Oil money and smart energy policy don’t mix
It’s the numbers that make you wish you were riding a bicycle or a horse or a moped
Drivers, start your engines—and empty your wallets!
As we gear up for the biggest driving weekend of the year, vacationers all across America are coming face to face with the highest average gas prices in history—up 42 cents a gallon since 2001—and a bad case of “pump panic,” a new malady in which your heart rate instantly matches the price of full-service high-test. Where I live, there are lots of folks palpitating at 325 beats a minute.
At the same time car owners are having to consider taking out a second mortgage in order to fill up their tanks, oil companies are raking in record profits.
ConocoPhillips, for example, the United States’ largest oil refiner, recently reported its largest first-quarter profits ever. And Exxon Mobil just posted its highest first-quarter refining earnings in 13 years.
Coincidentally, these companies and their oil and gas industry brethren have a highly profitable habit of greasing the receptive palms of their friend George Bush—doling out over $3.5 million to his 2000 and 2004 presidential runs.
So for American consumers, payback is a bitch. And over two bucks a gallon at the gas pump.
Indeed, since taking office, the Bush administration has turned the White House into a veritable full service fueling station for Big Oil. And we’re the ones being forced to pick up the tab.
How has Bush responded to Big Oil’s call to “fill ‘er up"? Let me count the ways:
1.5: the meager miles per gallon Bush has proposed increasing fuel efficiency standards for light trucks and SUVs, which are allowed to average 7 miles per gallon less than regular cars.
33: the number of oil refinery mergers the Bush administration has allowed, while refusing to block a single oily takeover. Who needs all that messy free market competition, anyway?
41: the number of top-level Bush administration officials with ties to the oil industry, including Bush, Dick Cheney, Don Evans, Gale Norton and Condoleezza Rice—the only national security adviser in history to have an oil tanker named after her.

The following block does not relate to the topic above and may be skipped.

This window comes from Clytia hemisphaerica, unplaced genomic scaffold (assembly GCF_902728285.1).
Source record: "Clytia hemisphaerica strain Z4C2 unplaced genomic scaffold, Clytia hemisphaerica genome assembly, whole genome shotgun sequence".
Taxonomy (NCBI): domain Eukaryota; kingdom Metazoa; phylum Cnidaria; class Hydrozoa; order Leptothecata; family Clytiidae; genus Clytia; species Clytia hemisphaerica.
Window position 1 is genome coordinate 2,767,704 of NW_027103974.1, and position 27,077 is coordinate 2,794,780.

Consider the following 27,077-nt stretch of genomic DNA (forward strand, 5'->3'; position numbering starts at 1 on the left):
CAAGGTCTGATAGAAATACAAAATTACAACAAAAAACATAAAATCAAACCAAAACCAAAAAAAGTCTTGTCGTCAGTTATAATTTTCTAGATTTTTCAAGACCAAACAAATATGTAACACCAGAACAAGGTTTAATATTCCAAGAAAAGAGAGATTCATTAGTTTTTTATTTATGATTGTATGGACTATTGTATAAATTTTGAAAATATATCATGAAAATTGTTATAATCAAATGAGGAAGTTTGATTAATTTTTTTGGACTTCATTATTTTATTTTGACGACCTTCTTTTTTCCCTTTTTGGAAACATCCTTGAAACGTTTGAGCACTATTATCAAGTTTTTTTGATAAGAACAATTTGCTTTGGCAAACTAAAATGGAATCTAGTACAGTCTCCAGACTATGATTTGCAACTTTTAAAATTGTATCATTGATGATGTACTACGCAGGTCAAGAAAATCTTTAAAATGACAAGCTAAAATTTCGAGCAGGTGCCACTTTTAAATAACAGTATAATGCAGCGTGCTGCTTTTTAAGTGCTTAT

100,000: the amount, in dollars, that buyers of extra large—and extra gas-guzzling—SUVs are able to write off in taxes thanks to a scandalous loophole the president signed into law.
23 billion: the number of dollars in tax incentives, tax credits and tax deductions earmarked for the president’s energy industry chums in the Bush-backed energy bill passed by the House and awaiting a vote in the Senate.
Infinite (or does it only seem so?): the number of times the president has resurrected the idea that drilling in Alaska’s pristine Arctic National Wildlife Refuge would make us less dependent on foreign oil—even though such drilling would, at best, produce enough oil to meet only six months of America’s energy needs. And it would take 10 years to do even that.
Add to all this the administration’s downright contemptuous and contemptible attitude toward conservation—the only surefire way to reduce the need for more oil—and it becomes unmistakably clear that when it comes to Bush’s energy policy, special-interest money has once again trumped the public interest.
It should be the first lesson in Political Chemistry 101: Oil money and good government don’t mix. Not in Saudi Arabia, and not in the United States.
Of course, our nation’s untreated addiction to oil is costing us more than just at the gas pump—it’s putting our very security at risk by leaving us beholden to the whims of any number of oil-rich and terrorist-friendly nations.
This continued dependence on foreign oil is why Prince Bandar was more in the loop about plans to invade Iraq than our own secretary of state, why the administration’s much touted passion for human rights doesn’t extend to oil-rich—and brutal—Kazakhstan, why we’re spending close to $100 million in taxpayer money to arm and train troops to defend an Occidental Petroleum pipeline in Colombia, and, at least partly, why young Americans continue to arrive home from Iraq (secretly, of course) in body bags.
It’s time for Washington to dole out some tough love to the energy and auto industry lobbies and help set them on the path of reform, starting with increasing fuel efficiency standards for all cars, light trucks and SUVs—the single biggest step we can take to conserve energy. Raising standards from the current 27.5 miles per gallon to 36 mpg would save us roughly 2 million barrels a day—about the same amount we currently import from the Persian Gulf.
Washington must also push Detroit to radically increase its production of hybrid cars, and lead the way in teaming with corporate America to rapidly accelerate investment in energy efficiency, hydrogen-based technology, and renewable sources of energy like solar and wind. A great model for this is the new Apollo Project, a $300 billion program proposed by unions and environmental groups to create 3 million new jobs while helping America achieve energy independence during the next 10 years.